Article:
It is not uncommon for business partners to have a falling out. There are various reasons why this occurs. When it does, often the partners are not on speaking terms and have ceased to cooperate in operating the business. Consequently, one partner may elect to dissolve the business. Judicial dissolution is an effective remedy when the partners cannot reach agreement–either on voluntarily closing down the business or selling out to the other partner.
Even when a partnership agreement, LLC operating agreement, or corporate articles/bylaws exist for your business and they lay out the terms in which your business may be closed, you may not be able to get your business partner(s) to follow the procedures laid out in your governing documents and a judicial dissolution may be necessary.
Dissolving a partnership, such as a limited partnership (LP) or general partnership, only requires an individual partner to show the court that it is no longer practical to carry on the activities of the business pursuant to what is laid out in the partnership agreement. There are many reasons why this may be the case: one of the partners is not fulfilling his or her duties to the partnership; the activities of the partnership have become illegal; the partnership is not adequately funded; and various other reasons.
Asking for judicial dissolution of a California LLC or California corporation however, specifically requires that one of the five following elements is met (they are determined and governed by the California Corporations Code):
- It is not reasonably practicable to carry on the business in conformity with the Article or Operating Agreement.
- This means that the LLC or corporation’s business activities cannot be done in a manner that follows the governing documents. This may be because the entity is under-capitalized and the partners refuse to further capitalize it, because of the economy changing, or other reasons.
- Dissolution is reasonably necessary for the protection of the rights or interest of the complaining members.
- An example of this may be a minority shareholder or interest holder of the business having his or her rights infringed upon by the majority.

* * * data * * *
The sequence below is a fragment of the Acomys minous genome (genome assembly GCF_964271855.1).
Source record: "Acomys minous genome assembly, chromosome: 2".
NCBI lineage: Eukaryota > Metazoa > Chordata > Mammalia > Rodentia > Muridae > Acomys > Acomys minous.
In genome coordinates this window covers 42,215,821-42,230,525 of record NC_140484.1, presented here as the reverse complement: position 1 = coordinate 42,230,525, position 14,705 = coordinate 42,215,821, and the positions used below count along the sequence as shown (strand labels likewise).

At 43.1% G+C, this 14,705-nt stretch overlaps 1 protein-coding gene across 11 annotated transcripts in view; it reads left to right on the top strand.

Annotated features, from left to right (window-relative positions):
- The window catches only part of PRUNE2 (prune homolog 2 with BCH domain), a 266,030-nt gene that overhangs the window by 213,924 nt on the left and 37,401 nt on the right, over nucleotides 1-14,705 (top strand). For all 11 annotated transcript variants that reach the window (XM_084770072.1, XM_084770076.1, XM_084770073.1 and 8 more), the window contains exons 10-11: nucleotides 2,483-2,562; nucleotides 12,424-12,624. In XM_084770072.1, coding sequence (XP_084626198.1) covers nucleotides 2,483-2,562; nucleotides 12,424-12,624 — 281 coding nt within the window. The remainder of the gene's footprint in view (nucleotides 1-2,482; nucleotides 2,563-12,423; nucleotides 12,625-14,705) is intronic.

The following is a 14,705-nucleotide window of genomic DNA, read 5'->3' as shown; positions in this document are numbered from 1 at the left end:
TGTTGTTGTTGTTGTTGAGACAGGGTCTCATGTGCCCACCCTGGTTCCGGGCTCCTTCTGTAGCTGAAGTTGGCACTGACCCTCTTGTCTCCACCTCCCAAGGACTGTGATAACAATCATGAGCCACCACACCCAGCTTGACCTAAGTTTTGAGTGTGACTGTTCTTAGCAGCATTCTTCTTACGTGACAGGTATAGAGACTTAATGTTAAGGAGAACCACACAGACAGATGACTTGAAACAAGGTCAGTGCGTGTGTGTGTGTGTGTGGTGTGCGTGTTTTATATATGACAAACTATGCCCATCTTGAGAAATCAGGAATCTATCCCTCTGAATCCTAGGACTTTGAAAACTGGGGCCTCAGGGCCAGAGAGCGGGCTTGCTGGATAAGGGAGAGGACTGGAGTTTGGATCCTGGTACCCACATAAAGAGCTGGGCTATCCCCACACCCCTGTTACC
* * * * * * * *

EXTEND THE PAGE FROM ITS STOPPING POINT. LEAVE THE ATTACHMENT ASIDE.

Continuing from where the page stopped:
- The business of the entity has been abandoned.
- This simply means that the LLC or corporation has stopped doing business and the court must order it to wind down and close out its business affairs.
- The management of the business is deadlocked or subject to internal dissention.
- This is a broad category which can include any issue on which the partners or members of the business cannot come to a decision and this failure to come to a decision has left the business unable to carry out its activities.
- Parties in control have been guilty of, or knowingly permitted, persistent and persuasive fraud, mismanagement, or abuse of authority.
- This occurs when a partner or member of the business is embezzling funds, committing fraud upon the other members or partners, mismanaging the business, or abusing his or her authority.
As you can see, sometimes dissolving a business in California is not a voluntary endeavor and a court has to step in. When this occurs, you need a skilled business attorney on your side. Our founder, Mr. Sagar Parikh, handles business disputes in Los Angeles and the rest of California involving partnership, LLCs, and corporations. We represent business-owners in Los Angeles, Santa Monica, Malibu, Pasadena, Beverly Hills, West Hollywood, Glendale, Burbank, and the surrounding areas. If you need assistance pursuing dissolution of a corporation or LLC, contact us at Beverly Hills Law Corp., PC today for a free consultation.